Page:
Like many who watched the show, Stephen Sackur was visibly shocked bythese words from a head of state, What was the dictator thinking? Butthat was just an appetizer of what was to come on March 17, 2009.

March 17, 2009: Paul Kagame defies and threatens the West AND ADMITS TO DESTROYING EASTERN DEMOCRATIC REPUBLIC OF THE CONGO.

There are multiple hypotheses why a criminal returns to the scene of thecrime: to retrieve their forgotten or lost weapon, to admire their workor correct mistakes that may have been made, or to get caught and earn fame.Few may ever fathom why after the 2006 blunder and sheer stupidperformance General Paul Kagame returned on BCC Hard Talk to be grilledby Stephen Sackur.

Perhaps, as it is known, Paul Kagame does not want to listen to reason:he is the Head of State, he has brought Hutus under control and theyvoted for him almost 100%. No one can tell him what to do or say; not todo or not say: he is the leader- the supreme leader- and he does notcare about anything or anyone else.

And that what Stephen Sackur and all the BBC Hard Talk viewers may havegotten. Perhaps that was his mission, or perhaps he is just plain idiot.

The staff of BBC studios who saw him, for the second time, on March 17,2009, may have felt the same chill down the spine they felt when theyonce again looked into Kagame’s protruding and blood injected eyes,watched his menacing gestures towards the journalist and the world, andlistened to his legendary “I don’t care” tantrums. They may have beencomforted in their Western citizenship, happy for not being Rwandans,both Hutus and Tutsis, who daily face the dictator’s ire.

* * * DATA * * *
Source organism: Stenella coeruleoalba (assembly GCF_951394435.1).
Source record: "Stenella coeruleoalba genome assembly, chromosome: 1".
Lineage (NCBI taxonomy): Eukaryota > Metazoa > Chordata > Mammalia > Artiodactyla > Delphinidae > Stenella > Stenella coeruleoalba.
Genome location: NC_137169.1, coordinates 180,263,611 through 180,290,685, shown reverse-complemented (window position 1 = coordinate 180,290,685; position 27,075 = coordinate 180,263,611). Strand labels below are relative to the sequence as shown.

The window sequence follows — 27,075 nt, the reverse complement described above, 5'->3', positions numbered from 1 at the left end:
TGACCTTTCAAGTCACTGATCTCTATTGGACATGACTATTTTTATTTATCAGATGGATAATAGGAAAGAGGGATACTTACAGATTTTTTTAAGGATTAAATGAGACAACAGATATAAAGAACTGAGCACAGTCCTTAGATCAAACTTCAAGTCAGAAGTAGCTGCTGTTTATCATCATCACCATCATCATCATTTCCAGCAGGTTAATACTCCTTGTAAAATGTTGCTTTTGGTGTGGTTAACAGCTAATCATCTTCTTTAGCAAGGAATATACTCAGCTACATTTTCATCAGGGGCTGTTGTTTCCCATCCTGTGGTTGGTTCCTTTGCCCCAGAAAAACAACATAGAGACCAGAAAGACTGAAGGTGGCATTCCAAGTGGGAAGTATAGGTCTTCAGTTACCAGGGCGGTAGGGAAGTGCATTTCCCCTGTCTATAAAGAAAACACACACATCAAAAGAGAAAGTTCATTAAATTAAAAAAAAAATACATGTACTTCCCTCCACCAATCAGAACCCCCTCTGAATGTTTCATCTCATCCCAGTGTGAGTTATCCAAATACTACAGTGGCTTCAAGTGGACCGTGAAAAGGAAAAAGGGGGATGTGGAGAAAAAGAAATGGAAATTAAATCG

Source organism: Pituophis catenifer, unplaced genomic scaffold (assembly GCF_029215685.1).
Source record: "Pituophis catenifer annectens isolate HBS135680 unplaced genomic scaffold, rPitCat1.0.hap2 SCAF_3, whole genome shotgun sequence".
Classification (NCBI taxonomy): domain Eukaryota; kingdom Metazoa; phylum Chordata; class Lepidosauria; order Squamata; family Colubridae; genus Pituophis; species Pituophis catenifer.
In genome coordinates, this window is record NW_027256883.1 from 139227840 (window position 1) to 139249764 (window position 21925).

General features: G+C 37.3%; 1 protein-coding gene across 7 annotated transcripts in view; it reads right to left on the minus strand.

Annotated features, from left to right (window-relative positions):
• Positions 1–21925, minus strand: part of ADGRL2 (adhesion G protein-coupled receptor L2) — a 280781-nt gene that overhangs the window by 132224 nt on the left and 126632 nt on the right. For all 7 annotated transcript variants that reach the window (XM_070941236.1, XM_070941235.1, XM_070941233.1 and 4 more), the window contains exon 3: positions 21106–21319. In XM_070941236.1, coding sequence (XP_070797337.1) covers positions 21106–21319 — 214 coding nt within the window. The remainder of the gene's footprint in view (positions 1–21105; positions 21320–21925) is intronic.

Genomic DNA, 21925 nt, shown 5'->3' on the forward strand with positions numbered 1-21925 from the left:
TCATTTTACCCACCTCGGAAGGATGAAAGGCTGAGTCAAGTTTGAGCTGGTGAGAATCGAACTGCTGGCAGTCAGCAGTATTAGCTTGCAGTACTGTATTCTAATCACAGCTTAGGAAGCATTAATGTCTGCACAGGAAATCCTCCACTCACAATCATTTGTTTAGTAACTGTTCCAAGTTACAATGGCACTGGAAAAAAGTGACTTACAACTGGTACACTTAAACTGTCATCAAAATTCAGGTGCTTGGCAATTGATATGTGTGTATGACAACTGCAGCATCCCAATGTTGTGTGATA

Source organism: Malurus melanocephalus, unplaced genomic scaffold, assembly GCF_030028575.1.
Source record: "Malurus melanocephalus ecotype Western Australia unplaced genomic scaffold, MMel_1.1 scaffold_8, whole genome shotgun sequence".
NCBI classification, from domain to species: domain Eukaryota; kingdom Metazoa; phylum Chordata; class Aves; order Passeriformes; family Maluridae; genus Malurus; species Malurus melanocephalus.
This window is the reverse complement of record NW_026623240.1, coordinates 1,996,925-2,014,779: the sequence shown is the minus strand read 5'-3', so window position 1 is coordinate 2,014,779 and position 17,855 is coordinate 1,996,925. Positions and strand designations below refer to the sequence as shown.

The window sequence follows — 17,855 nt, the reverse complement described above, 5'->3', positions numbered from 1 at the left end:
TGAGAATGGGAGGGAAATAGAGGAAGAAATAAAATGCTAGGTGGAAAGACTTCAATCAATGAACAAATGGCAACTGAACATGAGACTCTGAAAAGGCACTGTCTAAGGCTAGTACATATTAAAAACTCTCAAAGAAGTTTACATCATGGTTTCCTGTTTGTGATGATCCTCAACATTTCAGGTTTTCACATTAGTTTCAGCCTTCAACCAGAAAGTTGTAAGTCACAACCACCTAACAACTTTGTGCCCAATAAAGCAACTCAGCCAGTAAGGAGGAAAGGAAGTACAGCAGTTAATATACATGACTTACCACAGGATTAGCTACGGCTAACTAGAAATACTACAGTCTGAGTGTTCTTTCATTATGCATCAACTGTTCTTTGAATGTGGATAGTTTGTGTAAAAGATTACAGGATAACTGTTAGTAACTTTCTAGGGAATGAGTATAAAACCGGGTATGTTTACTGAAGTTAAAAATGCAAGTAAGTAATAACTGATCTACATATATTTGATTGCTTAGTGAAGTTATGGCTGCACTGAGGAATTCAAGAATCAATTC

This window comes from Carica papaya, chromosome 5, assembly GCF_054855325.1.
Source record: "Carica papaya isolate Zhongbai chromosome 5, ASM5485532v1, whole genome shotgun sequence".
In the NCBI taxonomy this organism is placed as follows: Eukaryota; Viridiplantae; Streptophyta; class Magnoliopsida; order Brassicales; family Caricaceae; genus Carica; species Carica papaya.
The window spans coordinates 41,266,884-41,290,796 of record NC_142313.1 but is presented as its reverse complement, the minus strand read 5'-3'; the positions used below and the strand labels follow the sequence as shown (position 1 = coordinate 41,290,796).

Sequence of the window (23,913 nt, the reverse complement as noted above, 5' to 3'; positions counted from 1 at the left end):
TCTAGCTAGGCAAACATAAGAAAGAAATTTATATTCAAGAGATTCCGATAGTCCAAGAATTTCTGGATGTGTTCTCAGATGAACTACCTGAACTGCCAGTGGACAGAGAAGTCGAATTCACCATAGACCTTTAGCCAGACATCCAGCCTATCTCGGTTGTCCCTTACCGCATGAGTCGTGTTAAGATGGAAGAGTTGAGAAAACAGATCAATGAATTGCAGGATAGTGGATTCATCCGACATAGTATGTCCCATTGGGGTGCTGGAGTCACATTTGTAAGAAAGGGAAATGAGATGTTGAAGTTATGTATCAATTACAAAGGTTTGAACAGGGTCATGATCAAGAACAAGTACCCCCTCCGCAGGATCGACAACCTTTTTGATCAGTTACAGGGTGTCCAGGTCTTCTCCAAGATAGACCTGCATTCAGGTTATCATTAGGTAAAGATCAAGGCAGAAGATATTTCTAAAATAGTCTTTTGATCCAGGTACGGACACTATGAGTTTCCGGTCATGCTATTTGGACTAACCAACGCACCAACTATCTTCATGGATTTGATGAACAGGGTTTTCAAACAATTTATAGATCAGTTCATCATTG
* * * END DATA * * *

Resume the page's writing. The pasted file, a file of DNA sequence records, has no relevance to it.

As he did in 2006, on March 17, 2009 Paul Kagame, confronted with basicinternational affairs, showed he is not atop of national and worldissues. Once again the case of the Congolese rebel General Nkundaimprisoned in Rwanda was raised and he didn’t care. His excuses remainedthe same: justifying his mistakes and crimes by the undying love of andfor his people, whose majority happens to be the oppressed Hutus andless connected Tutsis.

In 2006 he blamed the interference and arrogance of France, this timearound he blamed the naivety, ignorance, and arrogance of the West.

Instead of facing his problems he found scapegoats, In 2006 he blamedFrance for supplying weapons to Hutus, this time he went to length ofindicting MONUC for supplying the weapons to Hutu rebels.